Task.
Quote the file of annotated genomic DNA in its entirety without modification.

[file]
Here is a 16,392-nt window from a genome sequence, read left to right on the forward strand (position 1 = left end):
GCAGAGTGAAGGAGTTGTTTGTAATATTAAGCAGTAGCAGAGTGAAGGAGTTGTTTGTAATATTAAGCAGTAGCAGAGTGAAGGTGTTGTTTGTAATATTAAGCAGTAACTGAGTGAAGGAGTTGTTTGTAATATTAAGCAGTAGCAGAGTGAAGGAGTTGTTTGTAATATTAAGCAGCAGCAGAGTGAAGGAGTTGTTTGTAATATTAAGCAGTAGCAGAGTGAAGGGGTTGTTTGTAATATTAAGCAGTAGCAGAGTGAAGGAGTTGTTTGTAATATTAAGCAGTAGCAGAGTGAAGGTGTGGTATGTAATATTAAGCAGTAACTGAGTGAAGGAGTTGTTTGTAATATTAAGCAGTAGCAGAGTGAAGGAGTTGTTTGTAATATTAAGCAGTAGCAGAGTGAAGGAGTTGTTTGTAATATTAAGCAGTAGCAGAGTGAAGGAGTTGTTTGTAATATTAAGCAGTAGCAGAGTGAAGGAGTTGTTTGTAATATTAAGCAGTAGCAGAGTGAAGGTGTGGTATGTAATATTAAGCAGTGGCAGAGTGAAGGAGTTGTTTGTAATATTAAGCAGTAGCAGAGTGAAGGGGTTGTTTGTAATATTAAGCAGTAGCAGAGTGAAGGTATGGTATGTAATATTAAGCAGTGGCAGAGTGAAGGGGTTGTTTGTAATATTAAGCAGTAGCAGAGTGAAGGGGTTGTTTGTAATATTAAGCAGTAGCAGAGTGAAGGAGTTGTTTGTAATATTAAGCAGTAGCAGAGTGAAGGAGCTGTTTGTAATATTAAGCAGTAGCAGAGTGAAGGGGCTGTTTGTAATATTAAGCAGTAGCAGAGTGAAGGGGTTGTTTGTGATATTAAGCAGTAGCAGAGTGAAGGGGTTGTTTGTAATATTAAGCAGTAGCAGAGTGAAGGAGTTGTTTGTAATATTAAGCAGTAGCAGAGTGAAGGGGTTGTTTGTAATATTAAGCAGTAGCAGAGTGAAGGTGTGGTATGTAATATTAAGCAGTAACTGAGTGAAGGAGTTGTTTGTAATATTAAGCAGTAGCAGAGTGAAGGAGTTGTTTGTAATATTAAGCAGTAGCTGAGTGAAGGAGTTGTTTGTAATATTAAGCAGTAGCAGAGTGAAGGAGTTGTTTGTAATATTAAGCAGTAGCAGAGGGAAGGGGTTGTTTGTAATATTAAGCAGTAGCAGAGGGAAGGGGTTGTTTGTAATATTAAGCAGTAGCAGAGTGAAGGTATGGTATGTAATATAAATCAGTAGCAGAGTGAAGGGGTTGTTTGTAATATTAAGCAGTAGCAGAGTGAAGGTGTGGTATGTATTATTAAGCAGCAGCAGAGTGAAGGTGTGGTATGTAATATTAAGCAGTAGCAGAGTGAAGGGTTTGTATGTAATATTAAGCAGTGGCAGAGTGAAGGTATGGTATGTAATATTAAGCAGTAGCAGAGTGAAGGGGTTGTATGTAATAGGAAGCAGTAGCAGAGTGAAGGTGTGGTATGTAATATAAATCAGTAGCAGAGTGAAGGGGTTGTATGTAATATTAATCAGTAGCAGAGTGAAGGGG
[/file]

Here is a 16,392-nt window from a genome sequence, read left to right on the forward strand (position 1 = left end):
GCAGAGTGAAGGAGTTGTTTGTAATATTAAGCAGTAGCAGAGTGAAGGAGTTGTTTGTAATATTAAGCAGTAGCAGAGTGAAGGTGTTGTTTGTAATATTAAGCAGTAACTGAGTGAAGGAGTTGTTTGTAATATTAAGCAGTAGCAGAGTGAAGGAGTTGTTTGTAATATTAAGCAGCAGCAGAGTGAAGGAGTTGTTTGTAATATTAAGCAGTAGCAGAGTGAAGGGGTTGTTTGTAATATTAAGCAGTAGCAGAGTGAAGGAGTTGTTTGTAATATTAAGCAGTAGCAGAGTGAAGGTGTGGTATGTAATATTAAGCAGTAACTGAGTGAAGGAGTTGTTTGTAATATTAAGCAGTAGCAGAGTGAAGGAGTTGTTTGTAATATTAAGCAGTAGCAGAGTGAAGGAGTTGTTTGTAATATTAAGCAGTAGCAGAGTGAAGGAGTTGTTTGTAATATTAAGCAGTAGCAGAGTGAAGGAGTTGTTTGTAATATTAAGCAGTAGCAGAGTGAAGGTGTGGTATGTAATATTAAGCAGTGGCAGAGTGAAGGAGTTGTTTGTAATATTAAGCAGTAGCAGAGTGAAGGGGTTGTTTGTAATATTAAGCAGTAGCAGAGTGAAGGTATGGTATGTAATATTAAGCAGTGGCAGAGTGAAGGGGTTGTTTGTAATATTAAGCAGTAGCAGAGTGAAGGGGTTGTTTGTAATATTAAGCAGTAGCAGAGTGAAGGAGTTGTTTGTAATATTAAGCAGTAGCAGAGTGAAGGAGCTGTTTGTAATATTAAGCAGTAGCAGAGTGAAGGGGCTGTTTGTAATATTAAGCAGTAGCAGAGTGAAGGGGTTGTTTGTGATATTAAGCAGTAGCAGAGTGAAGGGGTTGTTTGTAATATTAAGCAGTAGCAGAGTGAAGGAGTTGTTTGTAATATTAAGCAGTAGCAGAGTGAAGGGGTTGTTTGTAATATTAAGCAGTAGCAGAGTGAAGGTGTGGTATGTAATATTAAGCAGTAACTGAGTGAAGGAGTTGTTTGTAATATTAAGCAGTAGCAGAGTGAAGGAGTTGTTTGTAATATTAAGCAGTAGCTGAGTGAAGGAGTTGTTTGTAATATTAAGCAGTAGCAGAGTGAAGGAGTTGTTTGTAATATTAAGCAGTAGCAGAGGGAAGGGGTTGTTTGTAATATTAAGCAGTAGCAGAGGGAAGGGGTTGTTTGTAATATTAAGCAGTAGCAGAGTGAAGGTATGGTATGTAATATAAATCAGTAGCAGAGTGAAGGGGTTGTTTGTAATATTAAGCAGTAGCAGAGTGAAGGTGTGGTATGTATTATTAAGCAGCAGCAGAGTGAAGGTGTGGTATGTAATATTAAGCAGTAGCAGAGTGAAGGGTTTGTATGTAATATTAAGCAGTGGCAGAGTGAAGGTATGGTATGTAATATTAAGCAGTAGCAGAGTGAAGGGGTTGTATGTAATAGGAAGCAGTAGCAGAGTGAAGGTGTGGTATGTAATATAAATCAGTAGCAGAGTGAAGGGGTTGTATGTAATATTAATCAGTAGCAGAGTGAAGGGG